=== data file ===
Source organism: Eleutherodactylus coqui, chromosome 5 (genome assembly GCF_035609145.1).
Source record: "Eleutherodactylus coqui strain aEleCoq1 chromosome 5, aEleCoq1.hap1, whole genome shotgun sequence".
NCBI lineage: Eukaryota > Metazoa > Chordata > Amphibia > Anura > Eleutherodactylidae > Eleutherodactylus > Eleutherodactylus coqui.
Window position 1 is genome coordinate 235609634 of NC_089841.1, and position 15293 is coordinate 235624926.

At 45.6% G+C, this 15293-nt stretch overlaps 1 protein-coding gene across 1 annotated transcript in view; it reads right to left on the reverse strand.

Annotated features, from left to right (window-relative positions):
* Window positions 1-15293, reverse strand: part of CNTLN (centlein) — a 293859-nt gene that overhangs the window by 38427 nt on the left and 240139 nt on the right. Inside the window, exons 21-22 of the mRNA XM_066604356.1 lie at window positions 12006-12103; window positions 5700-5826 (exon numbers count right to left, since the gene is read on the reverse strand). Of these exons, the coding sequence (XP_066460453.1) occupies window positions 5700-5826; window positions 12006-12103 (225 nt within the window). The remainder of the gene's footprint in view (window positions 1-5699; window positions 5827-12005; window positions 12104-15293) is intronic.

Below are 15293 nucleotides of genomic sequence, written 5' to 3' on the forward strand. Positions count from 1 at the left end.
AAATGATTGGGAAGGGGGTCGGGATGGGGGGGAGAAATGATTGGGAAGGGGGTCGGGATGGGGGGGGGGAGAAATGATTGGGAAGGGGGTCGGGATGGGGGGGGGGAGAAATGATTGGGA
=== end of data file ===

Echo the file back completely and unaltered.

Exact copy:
Source organism: Eleutherodactylus coqui, chromosome 5 (genome assembly GCF_035609145.1).
Source record: "Eleutherodactylus coqui strain aEleCoq1 chromosome 5, aEleCoq1.hap1, whole genome shotgun sequence".
NCBI lineage: Eukaryota > Metazoa > Chordata > Amphibia > Anura > Eleutherodactylidae > Eleutherodactylus > Eleutherodactylus coqui.
Window position 1 is genome coordinate 235609634 of NC_089841.1, and position 15293 is coordinate 235624926.

At 45.6% G+C, this 15293-nt stretch overlaps 1 protein-coding gene across 1 annotated transcript in view; it reads right to left on the reverse strand.

Annotated features, from left to right (window-relative positions):
* Window positions 1-15293, reverse strand: part of CNTLN (centlein) — a 293859-nt gene that overhangs the window by 38427 nt on the left and 240139 nt on the right. Inside the window, exons 21-22 of the mRNA XM_066604356.1 lie at window positions 12006-12103; window positions 5700-5826 (exon numbers count right to left, since the gene is read on the reverse strand). Of these exons, the coding sequence (XP_066460453.1) occupies window positions 5700-5826; window positions 12006-12103 (225 nt within the window). The remainder of the gene's footprint in view (window positions 1-5699; window positions 5827-12005; window positions 12104-15293) is intronic.

Below are 15293 nucleotides of genomic sequence, written 5' to 3' on the forward strand. Positions count from 1 at the left end.
AAATGATTGGGAAGGGGGTCGGGATGGGGGGGAGAAATGATTGGGAAGGGGGTCGGGATGGGGGGGGGGAGAAATGATTGGGAAGGGGGTCGGGATGGGGGGGGGGAGAAATGATTGGGA